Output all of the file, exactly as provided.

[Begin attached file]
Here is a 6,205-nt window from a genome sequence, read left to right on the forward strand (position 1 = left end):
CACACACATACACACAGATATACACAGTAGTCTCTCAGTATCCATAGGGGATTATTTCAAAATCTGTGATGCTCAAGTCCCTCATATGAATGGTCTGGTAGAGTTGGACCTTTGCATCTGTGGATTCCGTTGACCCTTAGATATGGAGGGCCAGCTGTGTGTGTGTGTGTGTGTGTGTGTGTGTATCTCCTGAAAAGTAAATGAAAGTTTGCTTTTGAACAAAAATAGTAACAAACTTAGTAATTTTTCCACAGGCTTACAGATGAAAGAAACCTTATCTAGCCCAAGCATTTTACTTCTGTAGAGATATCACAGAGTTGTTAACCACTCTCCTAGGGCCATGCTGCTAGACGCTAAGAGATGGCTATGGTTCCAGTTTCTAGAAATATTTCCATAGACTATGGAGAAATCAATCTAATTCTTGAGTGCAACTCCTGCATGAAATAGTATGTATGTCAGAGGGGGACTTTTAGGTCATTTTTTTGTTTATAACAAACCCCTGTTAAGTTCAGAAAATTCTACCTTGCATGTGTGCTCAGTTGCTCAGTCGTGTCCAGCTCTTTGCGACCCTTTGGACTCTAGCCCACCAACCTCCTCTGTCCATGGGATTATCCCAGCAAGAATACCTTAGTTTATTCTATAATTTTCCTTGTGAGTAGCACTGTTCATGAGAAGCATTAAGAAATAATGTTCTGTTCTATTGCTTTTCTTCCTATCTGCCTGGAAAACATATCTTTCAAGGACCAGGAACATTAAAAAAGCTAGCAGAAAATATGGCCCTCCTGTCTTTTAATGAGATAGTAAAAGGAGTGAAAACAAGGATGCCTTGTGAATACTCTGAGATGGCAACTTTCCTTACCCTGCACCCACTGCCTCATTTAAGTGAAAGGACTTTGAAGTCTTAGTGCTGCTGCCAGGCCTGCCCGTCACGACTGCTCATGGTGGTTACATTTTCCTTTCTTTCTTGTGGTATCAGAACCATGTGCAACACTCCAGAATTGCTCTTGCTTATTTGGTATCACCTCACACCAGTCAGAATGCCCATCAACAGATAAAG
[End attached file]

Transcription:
Here is a 6,205-nt window from a genome sequence, read left to right on the forward strand (position 1 = left end):
CACACACATACACACAGATATACACAGTAGTCTCTCAGTATCCATAGGGGATTATTTCAAAATCTGTGATGCTCAAGTCCCTCATATGAATGGTCTGGTAGAGTTGGACCTTTGCATCTGTGGATTCCGTTGACCCTTAGATATGGAGGGCCAGCTGTGTGTGTGTGTGTGTGTGTGTGTGTGTATCTCCTGAAAAGTAAATGAAAGTTTGCTTTTGAACAAAAATAGTAACAAACTTAGTAATTTTTCCACAGGCTTACAGATGAAAGAAACCTTATCTAGCCCAAGCATTTTACTTCTGTAGAGATATCACAGAGTTGTTAACCACTCTCCTAGGGCCATGCTGCTAGACGCTAAGAGATGGCTATGGTTCCAGTTTCTAGAAATATTTCCATAGACTATGGAGAAATCAATCTAATTCTTGAGTGCAACTCCTGCATGAAATAGTATGTATGTCAGAGGGGGACTTTTAGGTCATTTTTTTGTTTATAACAAACCCCTGTTAAGTTCAGAAAATTCTACCTTGCATGTGTGCTCAGTTGCTCAGTCGTGTCCAGCTCTTTGCGACCCTTTGGACTCTAGCCCACCAACCTCCTCTGTCCATGGGATTATCCCAGCAAGAATACCTTAGTTTATTCTATAATTTTCCTTGTGAGTAGCACTGTTCATGAGAAGCATTAAGAAATAATGTTCTGTTCTATTGCTTTTCTTCCTATCTGCCTGGAAAACATATCTTTCAAGGACCAGGAACATTAAAAAAGCTAGCAGAAAATATGGCCCTCCTGTCTTTTAATGAGATAGTAAAAGGAGTGAAAACAAGGATGCCTTGTGAATACTCTGAGATGGCAACTTTCCTTACCCTGCACCCACTGCCTCATTTAAGTGAAAGGACTTTGAAGTCTTAGTGCTGCTGCCAGGCCTGCCCGTCACGACTGCTCATGGTGGTTACATTTTCCTTTCTTTCTTGTGGTATCAGAACCATGTGCAACACTCCAGAATTGCTCTTGCTTATTTGGTATCACCTCACACCAGTCAGAATGCCCATCAACAGATAAAG